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  1. #31

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    Yes, that is the case for most of the above patents. Thanks, PE.

    US 6,518,009 (Mydlarz et al., High intensity exposure photographic imaging method emplying iridium doped high chloride emulsion, Kodak) describes the use of an iridium doped AgBr Lippmann emulsion - to prevent HIRF, I assume.

    ... wherein the high chloride silver halide emulsion layer is comprised of silver halide emulsion grains containing at least 90 mole percent chloride, based on silver, obtained by providing a high chloride host emulsion, bringing a Lippmann emulsion comprising primarily fine silver bromide grains doped with iridium into contact with said high chloride host emulsion, and subsequently chemically sensitizing the high chloride emulsion.

  2. #32
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    Yes, this is exactly the case. Iridium in tiny quantities is also added at about 10^6 moles / mole of silver to control reciprocity, and this is why most modern films have better reciprocity than older films. Same goes with paper.

    I know Jerzy and am familiar with his work. I am familiar, in general, with the emulsions you have noted in his patent.

    PE

  3. #33

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    Looks like an interesting approach. Thanks again.

  4. #34
    AgX
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    I have even seen a formula where a few nano-mol Iridium per mol Silver had been used. That is what I find so intriguing: it reminds me more of homeopathy than that chemistry I had at school.

    But this also hints at the cleanliness there has to be at industrial emulsion-making.

  5. #35
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    Oh, I just found an error in my post above. That is 10^-6 moles of Iridium / mole of silver. Aaaak. Sorry about that error. Thanks for the catch.

    I should also have added to that post, now that I see it again, that the Iridium must be made up in a special solution to prevent decomposition, and that addition must be at an optimum time during the run of silver. This time is often determined by trial and error and then running comparative reciprocity tests.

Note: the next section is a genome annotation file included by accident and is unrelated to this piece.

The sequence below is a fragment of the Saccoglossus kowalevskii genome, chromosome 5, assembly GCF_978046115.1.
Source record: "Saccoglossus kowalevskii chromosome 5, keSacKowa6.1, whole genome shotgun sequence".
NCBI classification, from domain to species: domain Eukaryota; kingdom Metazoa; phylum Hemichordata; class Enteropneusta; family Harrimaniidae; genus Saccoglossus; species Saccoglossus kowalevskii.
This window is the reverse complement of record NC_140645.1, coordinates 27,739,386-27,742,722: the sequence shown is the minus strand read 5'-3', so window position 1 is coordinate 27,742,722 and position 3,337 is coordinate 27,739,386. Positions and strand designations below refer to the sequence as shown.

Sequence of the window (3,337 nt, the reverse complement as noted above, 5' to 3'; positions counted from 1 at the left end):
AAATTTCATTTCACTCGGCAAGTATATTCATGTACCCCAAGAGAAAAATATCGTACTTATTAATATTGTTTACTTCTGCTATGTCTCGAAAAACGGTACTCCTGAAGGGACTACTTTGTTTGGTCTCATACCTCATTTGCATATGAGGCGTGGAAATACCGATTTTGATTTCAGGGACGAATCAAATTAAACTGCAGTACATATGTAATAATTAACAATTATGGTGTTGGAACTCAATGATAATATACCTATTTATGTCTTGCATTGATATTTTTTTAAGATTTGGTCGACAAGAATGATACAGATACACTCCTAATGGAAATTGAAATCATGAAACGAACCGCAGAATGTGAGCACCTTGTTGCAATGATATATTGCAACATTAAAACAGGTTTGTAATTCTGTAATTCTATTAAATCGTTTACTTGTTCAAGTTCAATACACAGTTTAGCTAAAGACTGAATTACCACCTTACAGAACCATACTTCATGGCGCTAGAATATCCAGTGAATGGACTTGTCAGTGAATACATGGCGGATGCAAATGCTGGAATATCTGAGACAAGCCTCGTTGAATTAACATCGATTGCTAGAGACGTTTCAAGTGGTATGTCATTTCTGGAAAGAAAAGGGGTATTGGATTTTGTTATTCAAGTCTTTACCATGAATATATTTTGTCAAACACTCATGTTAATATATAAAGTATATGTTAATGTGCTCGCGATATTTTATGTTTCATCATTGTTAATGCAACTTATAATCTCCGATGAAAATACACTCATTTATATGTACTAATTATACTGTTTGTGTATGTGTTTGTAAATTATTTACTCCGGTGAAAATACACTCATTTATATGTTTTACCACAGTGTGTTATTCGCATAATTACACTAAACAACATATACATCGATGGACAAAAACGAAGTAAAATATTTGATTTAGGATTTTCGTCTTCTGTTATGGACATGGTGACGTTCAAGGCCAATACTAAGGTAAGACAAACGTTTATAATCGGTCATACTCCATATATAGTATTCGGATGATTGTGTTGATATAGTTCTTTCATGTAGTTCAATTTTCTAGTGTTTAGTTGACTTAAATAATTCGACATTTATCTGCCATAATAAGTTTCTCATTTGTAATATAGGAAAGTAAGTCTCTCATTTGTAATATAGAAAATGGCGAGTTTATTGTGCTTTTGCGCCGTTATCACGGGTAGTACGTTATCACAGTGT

PE

  6. #36
    AgX
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    Quote Originally Posted by Photo Engineer View Post
    ...,but two layers often act as if they have a huge partially reflective mirror between them.

    PE,

    Assuming that any reflection issues inbetween layers are due to surface tension, I further assume that coating those layers simultaneously in contrast to coating them in several runs would yield different effects. Actually, I expect simultaneously coated layers of identical gelatines (or rather RI) not to show any interface reflection at all.

  7. #37
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    AFAIK, coating at one time and coating in multiple passes in a machine causes no change in interlayer reflections or refractions. The effect is not related to surface tension. It is more like placing two sheets of flat glass in contact and you can tell this has been done as you can see it.

    In lenses, a similar effect is when the lens components are assembled but require coating on each element to remove these effects. The acutance dye in film serves a similar purpose.

    PE

  8. #38

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    Quote Originally Posted by Photo Engineer View Post
    AFAIK, coating at one time and coating in multiple passes in a machine causes no change in interlayer reflections or refractions. The effect is not related to surface tension. It is more like placing two sheets of flat glass in contact and you can tell this has been done as you can see it.
    PE
    I agree. Each layer being in close contact with the layer on which it has been coated (that is, there is no air interface between them!), you will only get reflections when the refractive index difference from one layer to another becomes large. However, this is highly unlikely if the same kind of gelatin and silver concentrations have been used in all layers.

  9. #39
    AgX
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    That was what I tried to hint at. I assume gelatine gets anistropic at/towards the tiny interface with another medium.

    The reason for this I only can speculate on. It could be mechanical tension. Though I expect this would not be established in case of wet/wet coating of similar gelatine solutions.
    However, even in this case there would be an interface. In the form of a layer of wetting substances.

  10. #40
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    There is always an interface whether the layers are singly coated or coated in multiples at one time. There are tiny refractive index changes due to the chemicals present in the layers due to the fact that layers differ in content. The difference within the layer itself is substantial.

    Think of the lens analogy. You have to coat lenses even though you may use the same glass in every element. It is the interface that counts even if there is no air there.

    PE

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